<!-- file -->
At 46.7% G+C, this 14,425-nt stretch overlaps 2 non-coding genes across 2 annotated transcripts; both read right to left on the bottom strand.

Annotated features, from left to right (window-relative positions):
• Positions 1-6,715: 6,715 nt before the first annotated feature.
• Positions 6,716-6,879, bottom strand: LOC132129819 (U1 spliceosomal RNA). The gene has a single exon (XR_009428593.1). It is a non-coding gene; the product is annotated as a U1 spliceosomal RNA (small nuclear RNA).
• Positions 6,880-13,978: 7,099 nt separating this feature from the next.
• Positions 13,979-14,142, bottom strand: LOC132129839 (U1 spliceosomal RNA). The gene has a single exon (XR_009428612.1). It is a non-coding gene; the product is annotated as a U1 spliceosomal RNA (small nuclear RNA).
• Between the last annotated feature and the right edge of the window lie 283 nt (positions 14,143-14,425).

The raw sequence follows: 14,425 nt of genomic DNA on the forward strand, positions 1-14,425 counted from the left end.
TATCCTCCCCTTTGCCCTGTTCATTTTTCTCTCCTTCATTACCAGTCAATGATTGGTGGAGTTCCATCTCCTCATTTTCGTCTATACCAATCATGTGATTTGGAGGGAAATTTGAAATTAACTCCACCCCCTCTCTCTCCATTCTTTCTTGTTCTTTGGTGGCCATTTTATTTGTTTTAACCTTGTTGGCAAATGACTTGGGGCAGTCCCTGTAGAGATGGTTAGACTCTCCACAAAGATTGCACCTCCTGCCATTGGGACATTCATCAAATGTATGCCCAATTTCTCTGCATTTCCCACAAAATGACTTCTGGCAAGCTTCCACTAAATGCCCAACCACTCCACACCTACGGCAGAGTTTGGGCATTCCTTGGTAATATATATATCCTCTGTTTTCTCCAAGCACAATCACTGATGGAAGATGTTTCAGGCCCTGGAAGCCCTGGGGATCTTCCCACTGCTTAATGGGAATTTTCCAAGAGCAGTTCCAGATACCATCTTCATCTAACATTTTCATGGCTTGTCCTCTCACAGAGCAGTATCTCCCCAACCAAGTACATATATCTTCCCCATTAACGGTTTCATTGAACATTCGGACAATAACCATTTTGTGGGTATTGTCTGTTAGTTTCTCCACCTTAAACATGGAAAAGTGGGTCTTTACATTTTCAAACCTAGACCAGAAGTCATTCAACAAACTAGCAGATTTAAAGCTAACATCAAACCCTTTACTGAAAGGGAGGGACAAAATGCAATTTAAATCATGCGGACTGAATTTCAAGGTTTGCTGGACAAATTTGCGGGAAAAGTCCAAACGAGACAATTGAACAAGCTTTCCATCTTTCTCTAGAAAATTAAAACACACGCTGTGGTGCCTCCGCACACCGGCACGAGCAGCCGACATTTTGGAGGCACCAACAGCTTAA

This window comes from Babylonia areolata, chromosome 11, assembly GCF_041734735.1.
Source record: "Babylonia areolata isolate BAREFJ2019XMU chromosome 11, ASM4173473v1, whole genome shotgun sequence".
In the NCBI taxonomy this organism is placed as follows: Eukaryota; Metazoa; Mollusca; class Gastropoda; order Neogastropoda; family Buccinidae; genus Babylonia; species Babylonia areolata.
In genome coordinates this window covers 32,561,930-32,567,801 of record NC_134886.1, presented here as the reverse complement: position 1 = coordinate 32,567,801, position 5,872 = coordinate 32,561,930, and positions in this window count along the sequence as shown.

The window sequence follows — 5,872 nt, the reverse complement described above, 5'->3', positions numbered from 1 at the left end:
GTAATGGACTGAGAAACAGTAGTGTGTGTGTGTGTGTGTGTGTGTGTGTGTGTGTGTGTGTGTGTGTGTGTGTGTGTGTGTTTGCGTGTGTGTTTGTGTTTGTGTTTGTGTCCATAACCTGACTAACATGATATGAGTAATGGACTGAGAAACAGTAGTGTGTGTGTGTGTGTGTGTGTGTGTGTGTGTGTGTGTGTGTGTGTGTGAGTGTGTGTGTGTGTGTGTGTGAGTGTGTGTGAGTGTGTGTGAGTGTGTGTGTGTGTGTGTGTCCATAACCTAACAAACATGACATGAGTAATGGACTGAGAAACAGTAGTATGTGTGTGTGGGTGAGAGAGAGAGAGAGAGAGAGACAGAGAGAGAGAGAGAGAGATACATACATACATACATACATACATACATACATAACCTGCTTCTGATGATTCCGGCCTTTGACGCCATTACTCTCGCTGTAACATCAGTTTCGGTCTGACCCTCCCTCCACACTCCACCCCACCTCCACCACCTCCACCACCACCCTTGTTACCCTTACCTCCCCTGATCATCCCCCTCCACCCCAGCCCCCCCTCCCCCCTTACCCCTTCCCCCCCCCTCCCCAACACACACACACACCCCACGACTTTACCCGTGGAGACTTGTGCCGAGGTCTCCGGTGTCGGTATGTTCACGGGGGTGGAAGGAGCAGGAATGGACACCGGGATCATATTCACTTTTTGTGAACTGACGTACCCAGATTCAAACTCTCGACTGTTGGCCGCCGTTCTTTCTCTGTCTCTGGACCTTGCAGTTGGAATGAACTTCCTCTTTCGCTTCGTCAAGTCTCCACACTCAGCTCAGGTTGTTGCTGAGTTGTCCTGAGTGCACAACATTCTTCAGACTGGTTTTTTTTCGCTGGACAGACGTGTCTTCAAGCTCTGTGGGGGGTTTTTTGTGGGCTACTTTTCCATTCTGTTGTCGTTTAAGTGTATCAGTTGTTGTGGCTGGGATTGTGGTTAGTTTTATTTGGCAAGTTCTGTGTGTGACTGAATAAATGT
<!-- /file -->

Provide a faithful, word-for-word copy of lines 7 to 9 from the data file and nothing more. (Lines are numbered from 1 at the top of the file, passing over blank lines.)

• Between the last annotated feature and the right edge of the window lie 283 nt (positions 14,143-14,425).

The raw sequence follows: 14,425 nt of genomic DNA on the forward strand, positions 1-14,425 counted from the left end.
TATCCTCCCCTTTGCCCTGTTCATTTTTCTCTCCTTCATTACCAGTCAATGATTGGTGGAGTTCCATCTCCTCATTTTCGTCTATACCAATCATGTGATTTGGAGGGAAATTTGAAATTAACTCCACCCCCTCTCTCTCCATTCTTTCTTGTTCTTTGGTGGCCATTTTATTTGTTTTAACCTTGTTGGCAAATGACTTGGGGCAGTCCCTGTAGAGATGGTTAGACTCTCCACAAAGATTGCACCTCCTGCCATTGGGACATTCATCAAATGTATGCCCAATTTCTCTGCATTTCCCACAAAATGACTTCTGGCAAGCTTCCACTAAATGCCCAACCACTCCACACCTACGGCAGAGTTTGGGCATTCCTTGGTAATATATATATCCTCTGTTTTCTCCAAGCACAATCACTGATGGAAGATGTTTCAGGCCCTGGAAGCCCTGGGGATCTTCCCACTGCTTAATGGGAATTTTCCAAGAGCAGTTCCAGATACCATCTTCATCTAACATTTTCATGGCTTGTCCTCTCACAGAGCAGTATCTCCCCAACCAAGTACATATATCTTCCCCATTAACGGTTTCATTGAACATTCGGACAATAACCATTTTGTGGGTATTGTCTGTTAGTTTCTCCACCTTAAACATGGAAAAGTGGGTCTTTACATTTTCAAACCTAGACCAGAAGTCATTCAACAAACTAGCAGATTTAAAGCTAACATCAAACCCTTTACTGAAAGGGAGGGACAAAATGCAATTTAAATCATGCGGACTGAATTTCAAGGTTTGCTGGACAAATTTGCGGGAAAAGTCCAAACGAGACAATTGAACAAGCTTTCCATCTTTCTCTAGAAAATTAAAACACACGCTGTGGTGCCTCCGCACACCGGCACGAGCAGCCGACATTTTGGAGGCACCAACAGCTTAA